Summary: In one magnificent moment Jesus painted a lasting portait of greatness that demonstrated and mandated our attitude towards children.
“Doing It to Jesus”
Like a good carpenter Jesus never missed an opportunity to drive the nail home. He capitalized on making teachable moments out of the ordinary scenes of life. He majored in turning the values of society upside down. Can you picture the scene here in Mark 9?
Jesus and his disciples were walking to Capernaum. On the way the disciples, thinking they were out of earshot of Jesus, were arguing among themselves who was the greatest. Discussions of rank and status were important in Jewish society, but apparently they were sure Jesus would not approve so they argued quietly. They did not yet understand that Jesus hears and knows everything. So when they arrived in Capernaum and went inside the house – probably Peter and Andrew’s house – Jesus asked them “What were you arguing about?” Caught red-handed they were silent and unresponsive. And that gave Jesus his teachable moment. So Jesus sat down, something rabbis and teachers did when they were ready to teach. “If anyone wants to be first, he must be the very last, and the servant of all,” He said. And then He drove the nail home. He took a little child and had him stand in front of them. After a moment of silence for them to focus on the little child, Jesus took the child in his arms and then said “Whoever welcomes one of these little children in my name welcomes me; and whoever welcomes me does not welcome me (alone) but (also) the one who sent me.”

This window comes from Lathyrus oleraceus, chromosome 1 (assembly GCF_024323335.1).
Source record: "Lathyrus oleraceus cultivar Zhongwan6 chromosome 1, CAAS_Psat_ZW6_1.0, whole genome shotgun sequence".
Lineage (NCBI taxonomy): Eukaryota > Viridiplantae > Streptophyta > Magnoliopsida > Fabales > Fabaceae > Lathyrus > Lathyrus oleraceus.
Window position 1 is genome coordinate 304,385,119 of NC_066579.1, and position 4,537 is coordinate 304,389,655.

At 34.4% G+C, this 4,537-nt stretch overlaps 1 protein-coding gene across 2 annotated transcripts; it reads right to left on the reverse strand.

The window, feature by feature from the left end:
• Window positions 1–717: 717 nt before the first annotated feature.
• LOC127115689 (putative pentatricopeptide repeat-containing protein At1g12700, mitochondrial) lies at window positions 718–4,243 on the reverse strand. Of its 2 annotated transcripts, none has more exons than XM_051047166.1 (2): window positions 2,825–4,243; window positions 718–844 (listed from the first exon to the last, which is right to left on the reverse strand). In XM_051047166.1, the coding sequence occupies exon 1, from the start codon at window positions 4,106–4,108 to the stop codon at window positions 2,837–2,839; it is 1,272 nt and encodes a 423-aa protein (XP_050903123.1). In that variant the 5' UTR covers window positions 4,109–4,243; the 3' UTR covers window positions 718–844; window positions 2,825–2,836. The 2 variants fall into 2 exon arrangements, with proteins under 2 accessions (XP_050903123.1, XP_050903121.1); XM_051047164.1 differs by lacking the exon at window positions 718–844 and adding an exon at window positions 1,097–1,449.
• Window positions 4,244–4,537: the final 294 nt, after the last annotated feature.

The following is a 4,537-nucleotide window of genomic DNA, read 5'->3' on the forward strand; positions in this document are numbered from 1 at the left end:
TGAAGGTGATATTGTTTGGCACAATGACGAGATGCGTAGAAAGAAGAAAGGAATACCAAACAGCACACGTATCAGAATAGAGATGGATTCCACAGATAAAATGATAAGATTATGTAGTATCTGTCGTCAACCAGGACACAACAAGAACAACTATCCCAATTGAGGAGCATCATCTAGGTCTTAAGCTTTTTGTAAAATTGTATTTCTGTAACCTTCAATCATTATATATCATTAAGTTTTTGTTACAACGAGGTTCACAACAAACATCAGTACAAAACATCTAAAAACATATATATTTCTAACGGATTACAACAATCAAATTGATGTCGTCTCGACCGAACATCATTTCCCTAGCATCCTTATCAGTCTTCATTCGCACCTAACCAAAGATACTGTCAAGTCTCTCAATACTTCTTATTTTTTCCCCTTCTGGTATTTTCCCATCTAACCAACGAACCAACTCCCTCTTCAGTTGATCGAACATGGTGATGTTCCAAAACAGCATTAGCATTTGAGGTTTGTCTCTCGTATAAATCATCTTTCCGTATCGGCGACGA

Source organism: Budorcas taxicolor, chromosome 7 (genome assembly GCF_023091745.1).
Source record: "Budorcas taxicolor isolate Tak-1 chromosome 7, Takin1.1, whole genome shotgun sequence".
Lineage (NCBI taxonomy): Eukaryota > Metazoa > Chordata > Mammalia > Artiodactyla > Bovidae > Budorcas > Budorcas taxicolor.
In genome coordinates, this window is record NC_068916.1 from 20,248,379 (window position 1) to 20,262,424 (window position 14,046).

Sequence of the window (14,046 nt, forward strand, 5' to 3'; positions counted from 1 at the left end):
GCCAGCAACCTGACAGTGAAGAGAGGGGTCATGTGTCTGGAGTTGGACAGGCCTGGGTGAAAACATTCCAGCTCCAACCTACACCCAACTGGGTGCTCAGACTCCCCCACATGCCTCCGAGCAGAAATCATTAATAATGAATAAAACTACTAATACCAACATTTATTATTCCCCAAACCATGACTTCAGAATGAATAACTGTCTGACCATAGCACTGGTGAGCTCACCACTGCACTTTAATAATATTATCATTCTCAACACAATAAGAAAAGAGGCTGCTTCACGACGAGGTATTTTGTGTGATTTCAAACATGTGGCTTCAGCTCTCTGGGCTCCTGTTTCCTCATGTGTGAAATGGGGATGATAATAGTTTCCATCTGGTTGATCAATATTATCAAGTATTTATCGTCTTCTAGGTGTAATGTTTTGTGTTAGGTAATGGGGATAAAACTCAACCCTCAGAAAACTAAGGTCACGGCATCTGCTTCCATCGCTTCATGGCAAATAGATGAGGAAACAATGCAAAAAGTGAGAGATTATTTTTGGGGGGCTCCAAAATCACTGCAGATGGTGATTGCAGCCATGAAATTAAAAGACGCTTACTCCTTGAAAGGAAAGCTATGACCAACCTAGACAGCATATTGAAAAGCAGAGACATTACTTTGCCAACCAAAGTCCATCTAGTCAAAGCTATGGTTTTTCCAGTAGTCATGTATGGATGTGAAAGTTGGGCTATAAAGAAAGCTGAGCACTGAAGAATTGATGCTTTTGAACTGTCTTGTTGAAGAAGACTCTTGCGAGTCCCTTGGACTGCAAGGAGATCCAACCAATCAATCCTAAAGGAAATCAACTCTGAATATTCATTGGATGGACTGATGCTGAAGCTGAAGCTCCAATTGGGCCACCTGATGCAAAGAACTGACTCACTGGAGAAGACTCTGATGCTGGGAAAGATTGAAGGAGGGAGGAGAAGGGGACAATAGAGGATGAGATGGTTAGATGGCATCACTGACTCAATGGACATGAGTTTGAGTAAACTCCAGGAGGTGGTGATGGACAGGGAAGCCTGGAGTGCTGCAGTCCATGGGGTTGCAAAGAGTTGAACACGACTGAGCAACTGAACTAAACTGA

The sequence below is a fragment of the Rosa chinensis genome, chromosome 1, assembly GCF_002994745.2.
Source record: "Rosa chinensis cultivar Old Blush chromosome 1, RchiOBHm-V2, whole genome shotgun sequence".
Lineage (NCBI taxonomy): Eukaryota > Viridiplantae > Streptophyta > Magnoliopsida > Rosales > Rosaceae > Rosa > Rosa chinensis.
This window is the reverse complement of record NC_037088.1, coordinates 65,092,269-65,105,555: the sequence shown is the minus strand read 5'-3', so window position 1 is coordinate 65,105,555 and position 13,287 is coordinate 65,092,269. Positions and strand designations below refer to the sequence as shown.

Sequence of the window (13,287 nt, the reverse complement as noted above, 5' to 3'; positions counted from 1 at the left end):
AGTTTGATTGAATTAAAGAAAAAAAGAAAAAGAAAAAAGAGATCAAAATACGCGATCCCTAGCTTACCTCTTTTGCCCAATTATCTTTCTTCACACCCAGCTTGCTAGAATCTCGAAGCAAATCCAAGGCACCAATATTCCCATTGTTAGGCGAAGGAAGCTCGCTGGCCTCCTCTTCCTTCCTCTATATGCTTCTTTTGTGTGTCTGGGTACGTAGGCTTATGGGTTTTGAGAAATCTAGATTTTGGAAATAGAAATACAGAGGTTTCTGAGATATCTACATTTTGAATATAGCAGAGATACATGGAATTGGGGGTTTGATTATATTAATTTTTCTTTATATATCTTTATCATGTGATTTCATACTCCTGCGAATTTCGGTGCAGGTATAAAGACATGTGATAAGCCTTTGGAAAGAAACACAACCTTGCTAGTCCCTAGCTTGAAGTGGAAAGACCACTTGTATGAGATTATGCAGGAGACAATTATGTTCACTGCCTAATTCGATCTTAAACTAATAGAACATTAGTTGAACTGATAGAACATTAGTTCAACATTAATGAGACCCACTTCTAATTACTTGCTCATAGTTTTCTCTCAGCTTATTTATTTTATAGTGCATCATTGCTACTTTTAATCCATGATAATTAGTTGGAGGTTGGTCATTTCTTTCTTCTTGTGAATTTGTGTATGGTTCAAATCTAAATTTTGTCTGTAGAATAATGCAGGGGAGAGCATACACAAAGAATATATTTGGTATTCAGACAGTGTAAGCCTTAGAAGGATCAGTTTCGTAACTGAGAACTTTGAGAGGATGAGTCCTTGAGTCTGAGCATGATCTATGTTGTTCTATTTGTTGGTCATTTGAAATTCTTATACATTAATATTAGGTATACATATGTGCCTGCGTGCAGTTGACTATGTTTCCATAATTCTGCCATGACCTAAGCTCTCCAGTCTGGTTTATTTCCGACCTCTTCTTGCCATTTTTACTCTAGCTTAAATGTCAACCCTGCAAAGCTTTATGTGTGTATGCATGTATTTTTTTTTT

In one magnificent moment Jesus painted a lasting portrait, a masterpiece, of greatness. And it turned the disciples’ world upside down. And more than that, it put our world on notice about greatness. And more than that it demonstrated and mandated our attitude towards children.
Let’s think about JESUS’ HEART FOR AND MINISTRY TO CHILDREN. We need to keep in mind that expressing concern and love for children in Jesus’ day was the exception, not the rule. CHILDREN WERE VALUELESS IN JESUS’ DAY. Children were at the bottom rung of the social ladder, with only slaves beneath them. In fact Mark uses a Greek word which is neutral; he is literally saying that Jesus took a little child and placed it among them. Research has shown that “Childhood in antiquity was a time of terror. Infant mortality rates sometimes reached 30 percent. Another 30 percent of live births were dead by age six, and 60 percent were gone by age sixteen…Children had little status within the community or family. …The term children could be used as a serious insult.” A child could not advance anyone’s career, or prestige. So Jesus’ actions and words were shocking.
But they shouldn’t have been. JESUS CONSTANTLY GAVE CHILDREN VALUE. Jesus kept putting flesh on the prophet Isaiah’s words (1:17) “Seek justice, encourage the oppressed. Defend the cause of the Fatherless, plead the case of the widow.” In their Gospels Matthew, Mark, and Luke all make frequent mention of children around Jesus and being ministered to by Jesus. All three, in fact, mention the scene many of us were introduced to in our early youth – “Then the little children were brought to Jesus for him to place his hands on them and pray for them. But the disciples rebuked those who brought them. Jesus said, ‘Let the little children come to me, and do not hinder them. For the kingdom of heaven belongs to such as these.’ When He had placed his hands on them, he went on from there.” (Mt. 19:13-15/Mk.10:13-16/Lk.18:15-17) Let’s never forget that concern for children was not invented by the government – it goes back to Jesus.